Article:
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The Extraordinary Life of Sam Hell


My mother called it “God’s will.” At those moments in my life when things did not go as I had hoped or planned, and there were many, she would say, “It’s God’s will, Samuel.” This was hardly comforting to a six-year-old boy, even one “blessed” with a healthier dose of perspective than most children at that age.

For one, I never understood how my mother knew God’s will. When I would ask her that very question, she would answer with another of her stock refrains—“Have faith, Samuel.” I realize now that this was circular reasoning impregnable to debate. My mother might just as well have responded with that other impenetrable parental reply, “Because I said so.”

Now, as an adult with that healthy dose of perspective we call experience, I realize my mother was right, as she was so often when it came to my life. We think we have control over our lives, especially when we’re young and seemingly invulnerable. We’re told we can do anything we set our minds to, that the world is our oyster, that all we have to do is shuck the hard shell and pluck the rich, nourishing meat inside. I realize now, however, that the shell is a lot harder than I appreciated, and that I never could have controlled or even predicted the things that would happen in my life. We believe we choose the paths we take when we come to those forks in our lives—the friends we make, the careers we undertake, the spouses we marry.

But we don’t.

Life is either a collision of random events, like billiard balls during a break careening off and into one another, or if you are so inclined to believe, our predetermined fate—what my mother took such great comfort in calling God’s will.

I desperately wanted to believe my mother was right.

I wanted to believe God had a plan for me when David Bateman hit me in the face with a rubber ball on the schoolyard playground and placed us on a cataclysmic course ultimately leading to his death. I wanted to believe God sent Ernie Cantwell from Detroit, Michigan, the only African American child in my class, to be the friend I so desperately needed. I wanted to believe it had been God’s design that Mickie Kennedy would storm into my life in the sixth grade like a Midwest tornado, uprooting every precept I’d been taught about the roles of boys and girls and toppling the Catholic ideology my mother and the nuns at Our Lady of Mercy spoon-fed us as a remedy for every personal and societal ailment. Mostly, I wanted to believe that I was fated to live the extraordinary life my mother so ardently believed I was destined for, the life she dutifully prayed for each night as she sat on our floral couch in our wood-paneled family room, kneading the beads of her rosary.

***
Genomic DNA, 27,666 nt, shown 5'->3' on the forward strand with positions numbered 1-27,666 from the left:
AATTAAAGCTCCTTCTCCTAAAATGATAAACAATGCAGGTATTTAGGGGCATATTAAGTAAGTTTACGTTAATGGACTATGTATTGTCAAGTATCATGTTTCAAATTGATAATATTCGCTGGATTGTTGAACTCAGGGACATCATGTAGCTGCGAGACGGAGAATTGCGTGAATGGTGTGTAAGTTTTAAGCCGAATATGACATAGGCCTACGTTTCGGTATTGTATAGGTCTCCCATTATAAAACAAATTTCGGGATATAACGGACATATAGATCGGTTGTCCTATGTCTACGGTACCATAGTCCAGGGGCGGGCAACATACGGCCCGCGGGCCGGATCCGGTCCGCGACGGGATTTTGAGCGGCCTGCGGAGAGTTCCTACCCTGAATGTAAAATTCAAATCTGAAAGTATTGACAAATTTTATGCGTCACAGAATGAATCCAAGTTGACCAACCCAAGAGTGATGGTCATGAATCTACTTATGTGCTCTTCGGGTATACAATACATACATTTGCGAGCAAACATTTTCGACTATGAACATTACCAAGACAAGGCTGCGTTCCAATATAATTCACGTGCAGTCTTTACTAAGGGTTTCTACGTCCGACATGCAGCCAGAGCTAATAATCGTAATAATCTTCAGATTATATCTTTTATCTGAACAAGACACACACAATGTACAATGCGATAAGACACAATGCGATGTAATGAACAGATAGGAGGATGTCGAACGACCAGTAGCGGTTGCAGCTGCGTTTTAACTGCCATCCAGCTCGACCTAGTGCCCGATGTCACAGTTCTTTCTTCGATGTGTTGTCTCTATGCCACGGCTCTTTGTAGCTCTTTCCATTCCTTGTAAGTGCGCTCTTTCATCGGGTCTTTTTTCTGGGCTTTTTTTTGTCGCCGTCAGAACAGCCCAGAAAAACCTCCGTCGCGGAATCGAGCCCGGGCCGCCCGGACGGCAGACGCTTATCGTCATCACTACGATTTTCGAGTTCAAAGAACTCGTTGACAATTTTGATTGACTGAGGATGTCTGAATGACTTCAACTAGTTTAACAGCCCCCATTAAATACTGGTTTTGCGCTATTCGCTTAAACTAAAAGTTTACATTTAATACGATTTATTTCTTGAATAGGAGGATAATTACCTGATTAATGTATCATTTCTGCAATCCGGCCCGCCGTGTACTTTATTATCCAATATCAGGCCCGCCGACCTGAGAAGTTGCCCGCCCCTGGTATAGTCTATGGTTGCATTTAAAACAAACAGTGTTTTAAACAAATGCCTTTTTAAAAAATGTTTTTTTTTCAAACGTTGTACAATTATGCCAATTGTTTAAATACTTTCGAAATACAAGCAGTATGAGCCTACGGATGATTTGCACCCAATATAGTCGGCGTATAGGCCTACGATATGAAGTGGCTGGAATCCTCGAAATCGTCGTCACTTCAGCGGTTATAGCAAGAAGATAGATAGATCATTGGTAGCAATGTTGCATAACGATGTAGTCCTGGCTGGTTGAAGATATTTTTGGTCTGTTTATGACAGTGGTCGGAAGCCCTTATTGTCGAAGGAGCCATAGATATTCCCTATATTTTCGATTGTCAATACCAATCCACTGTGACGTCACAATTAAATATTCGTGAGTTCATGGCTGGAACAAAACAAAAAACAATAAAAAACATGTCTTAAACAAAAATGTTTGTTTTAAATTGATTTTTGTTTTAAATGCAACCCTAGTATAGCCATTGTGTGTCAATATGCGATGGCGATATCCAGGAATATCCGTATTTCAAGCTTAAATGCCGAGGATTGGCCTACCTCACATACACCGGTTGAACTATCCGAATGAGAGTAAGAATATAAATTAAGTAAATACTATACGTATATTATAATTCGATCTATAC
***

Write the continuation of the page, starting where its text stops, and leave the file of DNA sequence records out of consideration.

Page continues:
Was it God’s will that I should buy this house just two blocks from the shingled home in which I was raised and live in a town I had once sought desperately to escape? I thought I purchased my home because it was a sound investment, a plot of land in an up-and-coming real estate market. My parents had not been so practical. My mother’s only real estate criteria had been that our home be within walking distance of a Catholic church and school. The end result, however, has been the same. Except for a decade when I fled, I have lived my entire life close enough to hear the bells ringing in the steeple of Our Lady of Mercy Catholic Church. And yet, despite my proximity, I can only recall hearing those bells on a handful of occasions. Today was one of those times, and for some unknown reason—fate, destiny, or perhaps “God’s will”—the toll of those bells has compelled me to sit at this keyboard and write of my mother and father, and of David Bateman, of Daniela and Trina Crouch, and, of course, of Ernie and Mickie. The sound of those bells has even provided me with a logical place to start this story, my story—a memory of another day when I heard those same bells—or thought I did.

Excerpted from THE EXTRAORDINARY LIFE OF SAM HELL with permission of Lake Union Publishing. Copyright © 2018 by LaMesa Fiction LLC. All rights reserved.

The Extraordinary Life of Sam Hell
by by Robert Dugoni

  • Genres: Fiction
  • hardcover: 428 pages
  • Publisher: Lake Union Publishing
  • ISBN-10: 1503949001
  • ISBN-13: 9781503949003